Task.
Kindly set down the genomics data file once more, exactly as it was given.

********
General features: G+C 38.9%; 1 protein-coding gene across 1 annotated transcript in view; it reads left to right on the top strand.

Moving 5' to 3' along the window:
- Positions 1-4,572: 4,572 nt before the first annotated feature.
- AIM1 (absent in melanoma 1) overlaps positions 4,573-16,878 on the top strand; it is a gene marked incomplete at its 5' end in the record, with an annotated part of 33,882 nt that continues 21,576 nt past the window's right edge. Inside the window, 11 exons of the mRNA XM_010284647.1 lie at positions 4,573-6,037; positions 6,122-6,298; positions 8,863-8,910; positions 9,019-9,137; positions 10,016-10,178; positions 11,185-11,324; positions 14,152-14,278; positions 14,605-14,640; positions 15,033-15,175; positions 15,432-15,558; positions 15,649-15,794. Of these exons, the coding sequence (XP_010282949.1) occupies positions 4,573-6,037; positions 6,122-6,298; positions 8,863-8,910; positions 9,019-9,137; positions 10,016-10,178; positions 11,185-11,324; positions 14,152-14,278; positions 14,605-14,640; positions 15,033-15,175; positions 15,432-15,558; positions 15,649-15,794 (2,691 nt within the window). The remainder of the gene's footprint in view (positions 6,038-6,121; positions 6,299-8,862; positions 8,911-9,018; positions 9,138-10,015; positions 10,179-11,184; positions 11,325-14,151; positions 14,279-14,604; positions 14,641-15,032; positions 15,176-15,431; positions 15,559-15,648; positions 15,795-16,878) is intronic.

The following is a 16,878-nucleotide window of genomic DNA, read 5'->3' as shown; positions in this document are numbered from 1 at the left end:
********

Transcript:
General features: G+C 38.9%; 1 protein-coding gene across 1 annotated transcript in view; it reads left to right on the top strand.

Moving 5' to 3' along the window:
- Positions 1-4,572: 4,572 nt before the first annotated feature.
- AIM1 (absent in melanoma 1) overlaps positions 4,573-16,878 on the top strand; it is a gene marked incomplete at its 5' end in the record, with an annotated part of 33,882 nt that continues 21,576 nt past the window's right edge. Inside the window, 11 exons of the mRNA XM_010284647.1 lie at positions 4,573-6,037; positions 6,122-6,298; positions 8,863-8,910; positions 9,019-9,137; positions 10,016-10,178; positions 11,185-11,324; positions 14,152-14,278; positions 14,605-14,640; positions 15,033-15,175; positions 15,432-15,558; positions 15,649-15,794. Of these exons, the coding sequence (XP_010282949.1) occupies positions 4,573-6,037; positions 6,122-6,298; positions 8,863-8,910; positions 9,019-9,137; positions 10,016-10,178; positions 11,185-11,324; positions 14,152-14,278; positions 14,605-14,640; positions 15,033-15,175; positions 15,432-15,558; positions 15,649-15,794 (2,691 nt within the window). The remainder of the gene's footprint in view (positions 6,038-6,121; positions 6,299-8,862; positions 8,911-9,018; positions 9,138-10,015; positions 10,179-11,184; positions 11,325-14,151; positions 14,279-14,604; positions 14,641-15,032; positions 15,176-15,431; positions 15,559-15,648; positions 15,795-16,878) is intronic.

The following is a 16,878-nucleotide window of genomic DNA, read 5'->3' as shown; positions in this document are numbered from 1 at the left end: